5 Questions to Ask Yourself Before You Design Your Website
5 Minute Read
Have you ever had one of those days where you were so focused on getting a project done that you forgot to worry about your basic needs? I had one of those a days once. I spent the day designing a website and totally forgot that I might want to eat that evening.
There was nothing in my fridge. There were just condiments and three bowls of leftovers. One of those bowls was yesterday’s Mac and Cheese. The other two had been there so long, I no longer knew what they were and I was afraid to look.
The pantry wasn’t much better. A bag of tortilla chips leaned against a stack of coffee filters. That’s when inspiration struck. I had beef in the freezer!
I could combine the beef and chips and make nachos! I didn’t have any cheese, but I did have leftover Mac and Cheese. I could use that! How could combining two amazing foods not make something even better.
I remember dumping the Mac on top of my nachos and saying, “Necessity is the mother of invention.” It was as if Gordon Ramsey was interviewing me about my resourcefulness.
My optimism didn’t last long. It was awful.
I should have eaten the coffee filters.
Sometimes this is how we approach design. We think that if we just combine our favorite elements together, the outcome will have to be amazing! I’m here to warn you, that’s not the case.
Before you design anything, you’ll need a plan and you’ll need the right ingredients. So, here are 5 questions to ask yourself before you design anything.
1. Who is your audience?
We’ve talked about this before, in previous blogs, and we will talk about it again. When it comes to designing, marketing or doing ANYTHING online, you’ll need to know who you are targeting. Once you’ve figured that out, it will help guide all of your decisions. If you are having problems narrowing down exactly who you are targeting, you can get a FREE GUIDE HERE that will help you sort that out.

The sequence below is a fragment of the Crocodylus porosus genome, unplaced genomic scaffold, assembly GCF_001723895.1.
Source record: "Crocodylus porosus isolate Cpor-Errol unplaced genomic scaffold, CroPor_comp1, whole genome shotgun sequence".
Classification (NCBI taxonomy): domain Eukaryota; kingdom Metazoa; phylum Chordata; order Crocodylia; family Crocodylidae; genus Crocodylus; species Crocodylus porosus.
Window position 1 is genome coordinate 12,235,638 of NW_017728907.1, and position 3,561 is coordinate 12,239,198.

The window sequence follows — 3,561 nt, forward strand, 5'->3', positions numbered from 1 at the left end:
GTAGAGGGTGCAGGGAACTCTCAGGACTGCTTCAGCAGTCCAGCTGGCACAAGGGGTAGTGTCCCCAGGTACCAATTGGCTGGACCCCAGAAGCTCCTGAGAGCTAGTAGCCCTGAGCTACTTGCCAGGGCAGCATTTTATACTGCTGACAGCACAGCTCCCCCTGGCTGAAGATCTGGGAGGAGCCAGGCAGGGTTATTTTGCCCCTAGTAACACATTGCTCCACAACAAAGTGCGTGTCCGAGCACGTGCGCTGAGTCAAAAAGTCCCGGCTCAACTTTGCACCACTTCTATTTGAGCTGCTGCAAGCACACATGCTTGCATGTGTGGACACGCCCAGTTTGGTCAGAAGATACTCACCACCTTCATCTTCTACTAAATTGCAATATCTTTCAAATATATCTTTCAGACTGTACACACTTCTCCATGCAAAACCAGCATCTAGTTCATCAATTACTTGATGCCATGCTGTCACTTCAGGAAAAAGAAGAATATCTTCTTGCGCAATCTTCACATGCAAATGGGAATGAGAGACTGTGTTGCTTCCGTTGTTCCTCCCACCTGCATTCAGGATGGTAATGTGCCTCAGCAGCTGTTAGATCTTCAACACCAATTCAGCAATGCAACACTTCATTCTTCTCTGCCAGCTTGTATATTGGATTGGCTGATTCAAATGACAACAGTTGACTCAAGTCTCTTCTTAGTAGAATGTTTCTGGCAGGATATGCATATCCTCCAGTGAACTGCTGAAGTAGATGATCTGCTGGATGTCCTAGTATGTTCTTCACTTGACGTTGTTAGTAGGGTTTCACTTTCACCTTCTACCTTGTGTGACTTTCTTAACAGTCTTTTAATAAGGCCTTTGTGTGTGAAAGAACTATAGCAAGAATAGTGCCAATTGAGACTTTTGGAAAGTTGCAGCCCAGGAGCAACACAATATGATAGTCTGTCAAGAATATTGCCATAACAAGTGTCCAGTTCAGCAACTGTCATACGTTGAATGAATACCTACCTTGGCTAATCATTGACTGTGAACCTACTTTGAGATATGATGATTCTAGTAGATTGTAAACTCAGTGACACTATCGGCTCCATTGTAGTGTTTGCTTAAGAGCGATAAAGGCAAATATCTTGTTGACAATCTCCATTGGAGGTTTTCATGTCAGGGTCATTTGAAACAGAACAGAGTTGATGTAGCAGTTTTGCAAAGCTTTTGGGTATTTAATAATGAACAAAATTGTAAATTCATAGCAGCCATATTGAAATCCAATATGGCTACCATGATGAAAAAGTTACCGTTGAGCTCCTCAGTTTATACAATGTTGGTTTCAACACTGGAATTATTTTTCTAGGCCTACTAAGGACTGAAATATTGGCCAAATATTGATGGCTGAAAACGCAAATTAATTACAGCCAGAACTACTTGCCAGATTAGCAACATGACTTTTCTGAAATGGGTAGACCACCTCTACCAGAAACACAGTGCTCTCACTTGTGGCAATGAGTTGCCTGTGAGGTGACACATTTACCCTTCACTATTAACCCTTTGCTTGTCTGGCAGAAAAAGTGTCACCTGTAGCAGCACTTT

2. What are your goals?
Different goals require different design. Figure out your top two or three goals and then design in a such way that guides your audience toward the goal you want to accomplish. This will help you stay focused on the overall vision instead of getting bogged down in the minutiae. Remember that people need to be lead, but they are easily distracted; so keep it short and simple.
3. What makes you different?
It’s funny how for most of our lives we try to suppress what makes us different. There is no doubt that there IS something different about you, the only question is whether you are working to suppress it or embrace it.
Let’s be real. There are a million’s of podcasts out there. There are an incredible number of blogs out there. There are an uncountable number of bands out there. The best way to separate yourself from the pack is to be less like them and be more like you. This will help you stand out from the crowd and will give your audience an opportunity to connect with you.
For example, if kids used to call you “panda” because you had dark circles under your eyes, and somehow that followed you across the country and into adulthood, you might as well embrace it. People love pandas, just saying.
4. What does your audience want from you?
As we’ve discussed before. Your relationship with your audience is… a relationship. You want something from them. They want something from you. It’s pretty rare that you both want the same things from each other but if this is handled properly, you can both be happy.
For example, you’ll probably want them to sign up for your email list, but that might not be what they want from you. If you are clever, then you can structure your design in a way that offers them what they want in exchange for something you want.
5. What should I delegate? Should you even be doing this?
The way something looks is very important. Long before anyone reads what you have to say, they’ve already seen your photos, your font choices and they’ve begun to decide whether they connect with you or not. Making a good first impression is worth investing in. Once you have your vision established, it’s important to ask yourself honestly whether or not you can pass some of the responsibilities onto someone else.
When you are first starting out, it’s tempting to want to handle everything yourself. We don’t like other people having any input on our precious little project. We tell ourselves that we don’t know where to find good help or that we can’t afford it.
The truth is, you can’t afford to not get help. We don’t realize just how much money we lose when our designs are second rate or our branding is confusing. It might hurt a little to invest in these things in the beginning, but it is definitely worth it.